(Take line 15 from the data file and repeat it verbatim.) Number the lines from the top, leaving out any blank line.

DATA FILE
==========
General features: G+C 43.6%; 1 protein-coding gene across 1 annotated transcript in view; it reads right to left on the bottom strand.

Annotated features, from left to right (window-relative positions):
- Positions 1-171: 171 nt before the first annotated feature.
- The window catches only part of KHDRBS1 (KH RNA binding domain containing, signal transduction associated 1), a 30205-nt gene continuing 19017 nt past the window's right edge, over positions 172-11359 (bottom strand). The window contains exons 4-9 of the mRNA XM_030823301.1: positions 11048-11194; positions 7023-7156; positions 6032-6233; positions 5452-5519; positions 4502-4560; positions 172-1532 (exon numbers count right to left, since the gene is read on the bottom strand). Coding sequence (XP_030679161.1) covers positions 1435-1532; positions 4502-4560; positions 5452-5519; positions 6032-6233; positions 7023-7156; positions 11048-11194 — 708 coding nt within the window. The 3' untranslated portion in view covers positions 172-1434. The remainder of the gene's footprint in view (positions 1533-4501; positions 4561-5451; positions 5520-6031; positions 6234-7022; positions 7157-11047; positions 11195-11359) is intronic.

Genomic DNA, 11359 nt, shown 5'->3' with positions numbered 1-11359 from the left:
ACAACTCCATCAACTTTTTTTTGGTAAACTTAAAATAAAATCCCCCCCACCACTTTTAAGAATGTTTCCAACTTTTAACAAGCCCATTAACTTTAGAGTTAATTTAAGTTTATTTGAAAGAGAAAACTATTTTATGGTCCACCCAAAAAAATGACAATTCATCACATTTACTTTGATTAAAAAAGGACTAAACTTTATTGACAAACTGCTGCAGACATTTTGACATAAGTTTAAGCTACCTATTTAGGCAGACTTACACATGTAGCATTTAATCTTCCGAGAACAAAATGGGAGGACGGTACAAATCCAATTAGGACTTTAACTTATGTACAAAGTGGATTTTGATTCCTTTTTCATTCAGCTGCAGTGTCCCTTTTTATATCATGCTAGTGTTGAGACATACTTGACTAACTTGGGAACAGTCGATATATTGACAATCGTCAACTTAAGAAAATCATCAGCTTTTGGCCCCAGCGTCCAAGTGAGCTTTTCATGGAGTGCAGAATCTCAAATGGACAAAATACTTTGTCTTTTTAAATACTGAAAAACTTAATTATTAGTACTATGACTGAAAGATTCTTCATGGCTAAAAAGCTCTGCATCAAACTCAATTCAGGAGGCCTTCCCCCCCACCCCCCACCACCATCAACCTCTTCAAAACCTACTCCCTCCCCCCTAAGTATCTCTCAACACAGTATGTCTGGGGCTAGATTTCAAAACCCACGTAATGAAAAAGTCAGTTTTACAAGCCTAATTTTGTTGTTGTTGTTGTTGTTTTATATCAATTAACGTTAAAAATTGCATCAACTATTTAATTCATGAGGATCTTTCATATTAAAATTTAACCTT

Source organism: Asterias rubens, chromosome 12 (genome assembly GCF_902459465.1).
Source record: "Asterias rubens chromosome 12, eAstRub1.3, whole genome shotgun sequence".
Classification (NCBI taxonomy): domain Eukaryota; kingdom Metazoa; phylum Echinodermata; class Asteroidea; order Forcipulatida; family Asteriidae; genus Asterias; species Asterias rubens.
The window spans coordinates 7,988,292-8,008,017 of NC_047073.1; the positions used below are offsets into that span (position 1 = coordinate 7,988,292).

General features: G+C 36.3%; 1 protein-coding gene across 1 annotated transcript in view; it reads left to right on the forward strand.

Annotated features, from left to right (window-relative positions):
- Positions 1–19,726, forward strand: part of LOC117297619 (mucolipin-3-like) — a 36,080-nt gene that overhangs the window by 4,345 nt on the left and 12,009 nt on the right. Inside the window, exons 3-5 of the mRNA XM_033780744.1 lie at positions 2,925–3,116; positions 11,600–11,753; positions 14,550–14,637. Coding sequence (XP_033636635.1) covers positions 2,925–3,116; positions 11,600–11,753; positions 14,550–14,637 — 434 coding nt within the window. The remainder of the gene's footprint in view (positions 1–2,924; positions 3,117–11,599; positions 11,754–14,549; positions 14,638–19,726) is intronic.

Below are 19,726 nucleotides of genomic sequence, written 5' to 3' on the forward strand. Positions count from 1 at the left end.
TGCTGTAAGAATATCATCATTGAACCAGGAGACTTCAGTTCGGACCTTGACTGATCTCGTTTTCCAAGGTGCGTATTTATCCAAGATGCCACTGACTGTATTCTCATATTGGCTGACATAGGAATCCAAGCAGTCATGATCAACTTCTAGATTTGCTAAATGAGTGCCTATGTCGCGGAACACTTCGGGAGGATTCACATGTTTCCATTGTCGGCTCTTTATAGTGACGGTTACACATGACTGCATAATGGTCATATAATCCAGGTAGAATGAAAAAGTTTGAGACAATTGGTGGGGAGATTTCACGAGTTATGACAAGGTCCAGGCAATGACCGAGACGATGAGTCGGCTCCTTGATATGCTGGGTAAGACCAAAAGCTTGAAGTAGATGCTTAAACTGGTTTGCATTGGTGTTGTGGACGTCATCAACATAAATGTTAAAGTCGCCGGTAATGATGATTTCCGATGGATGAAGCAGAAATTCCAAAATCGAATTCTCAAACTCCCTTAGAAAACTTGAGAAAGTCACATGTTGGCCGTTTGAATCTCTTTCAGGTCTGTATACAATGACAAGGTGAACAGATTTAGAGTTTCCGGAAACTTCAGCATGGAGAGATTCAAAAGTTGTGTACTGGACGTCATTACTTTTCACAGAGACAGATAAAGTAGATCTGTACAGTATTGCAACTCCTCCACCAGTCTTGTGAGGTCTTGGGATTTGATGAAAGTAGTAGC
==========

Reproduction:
TGCTGTAAGAATATCATCATTGAACCAGGAGACTTCAGTTCGGACCTTGACTGATCTCGTTTTCCAAGGTGCGTATTTATCCAAGATGCCACTGACTGTATTCTCATATTGGCTGACATAGGAATCCAAGCAGTCATGATCAACTTCTAGATTTGCTAAATGAGTGCCTATGTCGCGGAACACTTCGGGAGGATTCACATGTTTCCATTGTCGGCTCTTTATAGTGACGGTTACACATGACTGCATAATGGTCATATAATCCAGGTAGAATGAAAAAGTTTGAGACAATTGGTGGGGAGATTTCACGAGTTATGACAAGGTCCAGGCAATGACCGAGACGATGAGTCGGCTCCTTGATATGCTGGGTAAGACCAAAAGCTTGAAGTAGATGCTTAAACTGGTTTGCATTGGTGTTGTGGACGTCATCAACATAAATGTTAAAGTCGCCGGTAATGATGATTTCCGATGGATGAAGCAGAAATTCCAAAATCGAATTCTCAAACTCCCTTAGAAAACTTGAGAAAGTCACATGTTGGCCGTTTGAATCTCTTTCAGGTCTGTATACAATGACAAGGTGAACAGATTTAGAGTTTCCGGAAACTTCAGCATGGAGAGATTCAAAAGTTGTGTACTGGACGTCATTACTTTTCACAGAGACAGATAAAGTAGATCTGTACAGTATTGCAACTCCTCCACCAGTCTTGTGAGGTCTTGGGATTTGATGAAAGTAGTAGC